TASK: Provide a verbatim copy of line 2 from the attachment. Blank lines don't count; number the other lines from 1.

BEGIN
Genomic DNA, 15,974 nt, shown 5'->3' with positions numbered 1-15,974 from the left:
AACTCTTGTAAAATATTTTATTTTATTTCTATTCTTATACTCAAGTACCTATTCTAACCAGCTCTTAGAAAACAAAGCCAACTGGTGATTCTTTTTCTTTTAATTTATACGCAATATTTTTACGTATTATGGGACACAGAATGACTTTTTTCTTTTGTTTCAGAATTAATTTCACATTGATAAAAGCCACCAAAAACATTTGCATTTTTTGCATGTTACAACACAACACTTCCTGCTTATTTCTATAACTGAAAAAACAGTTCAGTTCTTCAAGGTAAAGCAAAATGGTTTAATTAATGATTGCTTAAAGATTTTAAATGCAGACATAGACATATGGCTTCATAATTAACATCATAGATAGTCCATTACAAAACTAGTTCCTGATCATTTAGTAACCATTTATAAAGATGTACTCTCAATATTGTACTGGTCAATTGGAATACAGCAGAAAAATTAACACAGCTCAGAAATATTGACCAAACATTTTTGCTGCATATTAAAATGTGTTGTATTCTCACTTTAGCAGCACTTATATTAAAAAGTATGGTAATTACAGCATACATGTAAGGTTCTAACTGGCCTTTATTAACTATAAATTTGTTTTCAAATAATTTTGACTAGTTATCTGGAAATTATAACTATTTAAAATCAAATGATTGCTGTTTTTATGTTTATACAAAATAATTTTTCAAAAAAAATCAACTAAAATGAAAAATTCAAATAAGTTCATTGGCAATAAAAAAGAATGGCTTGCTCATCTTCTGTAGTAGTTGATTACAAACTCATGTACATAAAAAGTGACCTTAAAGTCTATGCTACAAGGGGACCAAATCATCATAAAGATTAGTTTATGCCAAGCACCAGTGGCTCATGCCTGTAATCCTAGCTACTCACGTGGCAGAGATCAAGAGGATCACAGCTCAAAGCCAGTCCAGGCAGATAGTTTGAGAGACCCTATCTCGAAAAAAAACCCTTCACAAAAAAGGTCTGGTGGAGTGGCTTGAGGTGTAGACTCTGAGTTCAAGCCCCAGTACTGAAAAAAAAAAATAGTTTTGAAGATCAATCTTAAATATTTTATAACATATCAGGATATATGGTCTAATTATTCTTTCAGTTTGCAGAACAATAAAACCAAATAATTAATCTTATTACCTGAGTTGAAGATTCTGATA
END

AACTCTTGTAAAATATTTTATTTTATTTCTATTCTTATACTCAAGTACCTATTCTAACCAGCTCTTAGAAAACAAAGCCAACTGGTGATTCTTTTTCTTTTAATTTATACGCAATATTTTTACGTATTATGGGACACAGAATGACTTTTTTCTTTTGTTTCAGAATTAATTTCACATTGATAAAAGCCACCAAAAACATTTGCATTTTTTGCATGTTACAACACAACACTTCCTGCTTATTTCTATAACTGAAAAAACAGTTCAGTTCTTCAAGGTAAAGCAAAATGGTTTAATTAATGATTGCTTAAAGATTTTAAATGCAGACATAGACATATGGCTTCATAATTAACATCATAGATAGTCCATTACAAAACTAGTTCCTGATCATTTAGTAACCATTTATAAAGATGTACTCTCAATATTGTACTGGTCAATTGGAATACAGCAGAAAAATTAACACAGCTCAGAAATATTGACCAAACATTTTTGCTGCATATTAAAATGTGTTGTATTCTCACTTTAGCAGCACTTATATTAAAAAGTATGGTAATTACAGCATACATGTAAGGTTCTAACTGGCCTTTATTAACTATAAATTTGTTTTCAAATAATTTTGACTAGTTATCTGGAAATTATAACTATTTAAAATCAAATGATTGCTGTTTTTATGTTTATACAAAATAATTTTTCAAAAAAAATCAACTAAAATGAAAAATTCAAATAAGTTCATTGGCAATAAAAAAGAATGGCTTGCTCATCTTCTGTAGTAGTTGATTACAAACTCATGTACATAAAAAGTGACCTTAAAGTCTATGCTACAAGGGGACCAAATCATCATAAAGATTAGTTTATGCCAAGCACCAGTGGCTCATGCCTGTAATCCTAGCTACTCACGTGGCAGAGATCAAGAGGATCACAGCTCAAAGCCAGTCCAGGCAGATAGTTTGAGAGACCCTATCTCGAAAAAAAACCCTTCACAAAAAAGGTCTGGTGGAGTGGCTTGAGGTGTAGACTCTGAGTTCAAGCCCCAGTACTGAAAAAAAAAAATAGTTTTGAAGATCAATCTTAAATATTTTATAACATATCAGGATATATGGTCTAATTATTCTTTCAGTTTGCAGAACAATAAAACCAAATAATTAATCTTATTACCTGAGTTGAAGATTCTGATA